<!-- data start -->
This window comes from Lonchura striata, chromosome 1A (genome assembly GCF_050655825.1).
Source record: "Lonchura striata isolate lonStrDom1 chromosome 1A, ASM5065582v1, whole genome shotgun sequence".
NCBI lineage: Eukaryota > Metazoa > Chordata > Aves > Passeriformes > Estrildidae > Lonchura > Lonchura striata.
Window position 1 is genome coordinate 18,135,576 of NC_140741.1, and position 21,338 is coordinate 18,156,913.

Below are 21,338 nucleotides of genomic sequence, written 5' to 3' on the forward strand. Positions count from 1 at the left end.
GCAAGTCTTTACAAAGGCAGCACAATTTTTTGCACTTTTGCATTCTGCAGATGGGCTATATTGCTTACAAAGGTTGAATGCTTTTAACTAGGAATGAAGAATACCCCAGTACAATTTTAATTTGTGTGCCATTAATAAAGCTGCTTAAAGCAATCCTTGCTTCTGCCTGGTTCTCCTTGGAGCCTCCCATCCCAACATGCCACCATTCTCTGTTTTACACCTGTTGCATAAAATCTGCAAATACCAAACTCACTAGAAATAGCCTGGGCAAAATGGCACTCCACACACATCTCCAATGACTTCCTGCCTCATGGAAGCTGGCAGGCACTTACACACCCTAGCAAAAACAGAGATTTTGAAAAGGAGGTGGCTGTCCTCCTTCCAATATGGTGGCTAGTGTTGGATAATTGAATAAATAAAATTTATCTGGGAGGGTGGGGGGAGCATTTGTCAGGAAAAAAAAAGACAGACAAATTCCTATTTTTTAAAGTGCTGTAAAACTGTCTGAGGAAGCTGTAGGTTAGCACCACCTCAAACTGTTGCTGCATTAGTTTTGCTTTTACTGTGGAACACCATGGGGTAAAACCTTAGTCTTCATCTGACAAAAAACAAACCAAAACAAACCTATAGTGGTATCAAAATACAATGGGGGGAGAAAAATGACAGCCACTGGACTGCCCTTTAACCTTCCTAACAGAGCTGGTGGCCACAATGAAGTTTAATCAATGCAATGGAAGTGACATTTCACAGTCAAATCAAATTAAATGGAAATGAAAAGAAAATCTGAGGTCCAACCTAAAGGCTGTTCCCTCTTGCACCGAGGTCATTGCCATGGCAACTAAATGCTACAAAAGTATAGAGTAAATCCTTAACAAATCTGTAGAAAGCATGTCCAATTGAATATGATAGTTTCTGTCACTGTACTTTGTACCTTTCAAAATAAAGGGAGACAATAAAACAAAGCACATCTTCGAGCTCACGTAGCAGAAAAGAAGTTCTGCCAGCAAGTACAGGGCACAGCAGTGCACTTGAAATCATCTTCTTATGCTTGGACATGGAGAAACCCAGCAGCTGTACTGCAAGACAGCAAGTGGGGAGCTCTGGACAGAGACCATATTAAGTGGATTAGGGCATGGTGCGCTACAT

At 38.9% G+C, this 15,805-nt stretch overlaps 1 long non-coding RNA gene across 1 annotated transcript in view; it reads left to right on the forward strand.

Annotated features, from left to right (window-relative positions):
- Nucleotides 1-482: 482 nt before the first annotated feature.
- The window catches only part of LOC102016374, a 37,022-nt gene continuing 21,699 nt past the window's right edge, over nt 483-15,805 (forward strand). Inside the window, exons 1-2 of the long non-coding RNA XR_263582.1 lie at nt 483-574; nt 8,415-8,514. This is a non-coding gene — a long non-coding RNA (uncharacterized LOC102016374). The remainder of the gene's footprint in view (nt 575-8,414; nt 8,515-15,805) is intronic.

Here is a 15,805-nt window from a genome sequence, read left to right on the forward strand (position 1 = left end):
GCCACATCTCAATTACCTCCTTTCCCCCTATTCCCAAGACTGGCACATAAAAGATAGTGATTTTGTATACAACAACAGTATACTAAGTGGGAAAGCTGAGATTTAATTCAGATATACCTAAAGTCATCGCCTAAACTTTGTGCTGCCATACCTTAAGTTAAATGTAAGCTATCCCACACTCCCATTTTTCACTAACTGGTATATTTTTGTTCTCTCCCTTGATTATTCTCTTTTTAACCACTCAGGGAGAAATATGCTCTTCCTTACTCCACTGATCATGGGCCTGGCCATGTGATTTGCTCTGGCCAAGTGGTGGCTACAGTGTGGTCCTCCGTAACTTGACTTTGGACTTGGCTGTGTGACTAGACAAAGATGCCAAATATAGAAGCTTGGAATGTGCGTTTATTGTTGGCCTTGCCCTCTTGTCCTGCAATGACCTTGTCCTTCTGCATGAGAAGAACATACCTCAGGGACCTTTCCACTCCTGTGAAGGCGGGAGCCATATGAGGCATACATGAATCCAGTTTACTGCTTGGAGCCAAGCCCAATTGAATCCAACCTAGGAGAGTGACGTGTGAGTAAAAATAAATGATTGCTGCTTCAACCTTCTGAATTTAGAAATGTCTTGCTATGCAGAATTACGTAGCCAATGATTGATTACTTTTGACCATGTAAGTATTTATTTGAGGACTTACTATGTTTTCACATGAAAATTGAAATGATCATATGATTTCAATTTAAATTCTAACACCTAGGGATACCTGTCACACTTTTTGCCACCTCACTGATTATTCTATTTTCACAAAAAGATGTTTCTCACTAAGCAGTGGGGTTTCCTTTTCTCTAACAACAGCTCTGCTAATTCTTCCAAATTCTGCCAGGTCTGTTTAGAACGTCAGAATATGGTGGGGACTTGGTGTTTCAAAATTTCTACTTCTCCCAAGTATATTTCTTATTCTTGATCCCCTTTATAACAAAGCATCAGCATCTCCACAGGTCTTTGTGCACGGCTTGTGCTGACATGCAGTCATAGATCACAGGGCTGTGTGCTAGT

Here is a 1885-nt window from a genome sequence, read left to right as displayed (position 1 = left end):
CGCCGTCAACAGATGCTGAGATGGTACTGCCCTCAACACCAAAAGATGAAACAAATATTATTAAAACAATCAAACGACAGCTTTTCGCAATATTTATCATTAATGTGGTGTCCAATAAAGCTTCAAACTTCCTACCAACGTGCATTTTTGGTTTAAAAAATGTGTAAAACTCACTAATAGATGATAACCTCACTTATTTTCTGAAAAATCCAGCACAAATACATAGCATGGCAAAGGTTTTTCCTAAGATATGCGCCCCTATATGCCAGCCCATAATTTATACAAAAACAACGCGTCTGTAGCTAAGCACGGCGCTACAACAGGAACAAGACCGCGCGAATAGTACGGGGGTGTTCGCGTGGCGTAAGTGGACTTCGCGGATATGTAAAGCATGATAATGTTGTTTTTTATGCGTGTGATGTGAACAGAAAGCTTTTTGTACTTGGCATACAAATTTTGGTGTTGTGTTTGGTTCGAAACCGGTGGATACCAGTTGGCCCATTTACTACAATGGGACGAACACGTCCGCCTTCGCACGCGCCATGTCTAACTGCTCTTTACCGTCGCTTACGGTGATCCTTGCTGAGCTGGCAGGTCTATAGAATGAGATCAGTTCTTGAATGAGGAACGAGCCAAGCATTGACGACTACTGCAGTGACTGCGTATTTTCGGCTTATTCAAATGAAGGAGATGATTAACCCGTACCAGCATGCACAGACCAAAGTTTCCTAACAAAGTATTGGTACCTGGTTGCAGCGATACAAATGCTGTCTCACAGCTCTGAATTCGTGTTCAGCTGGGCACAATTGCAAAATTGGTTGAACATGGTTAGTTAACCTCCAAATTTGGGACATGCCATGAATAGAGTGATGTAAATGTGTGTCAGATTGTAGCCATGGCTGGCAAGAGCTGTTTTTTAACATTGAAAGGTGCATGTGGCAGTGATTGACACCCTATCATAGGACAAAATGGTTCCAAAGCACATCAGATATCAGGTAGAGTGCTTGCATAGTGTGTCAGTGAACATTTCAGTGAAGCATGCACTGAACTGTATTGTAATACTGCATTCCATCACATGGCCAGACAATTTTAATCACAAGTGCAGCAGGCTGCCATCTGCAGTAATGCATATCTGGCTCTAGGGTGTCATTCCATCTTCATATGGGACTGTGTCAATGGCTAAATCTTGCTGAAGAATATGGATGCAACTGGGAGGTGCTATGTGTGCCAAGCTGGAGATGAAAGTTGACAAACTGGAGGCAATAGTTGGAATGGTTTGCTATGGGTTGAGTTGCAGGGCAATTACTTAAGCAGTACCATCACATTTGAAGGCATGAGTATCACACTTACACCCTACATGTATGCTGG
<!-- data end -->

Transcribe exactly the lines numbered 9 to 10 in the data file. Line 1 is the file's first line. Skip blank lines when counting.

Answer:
- Nucleotides 1-482: 482 nt before the first annotated feature.
- The window catches only part of LOC102016374, a 37,022-nt gene continuing 21,699 nt past the window's right edge, over nt 483-15,805 (forward strand). Inside the window, exons 1-2 of the long non-coding RNA XR_263582.1 lie at nt 483-574; nt 8,415-8,514. This is a non-coding gene — a long non-coding RNA (uncharacterized LOC102016374). The remainder of the gene's footprint in view (nt 575-8,414; nt 8,515-15,805) is intronic.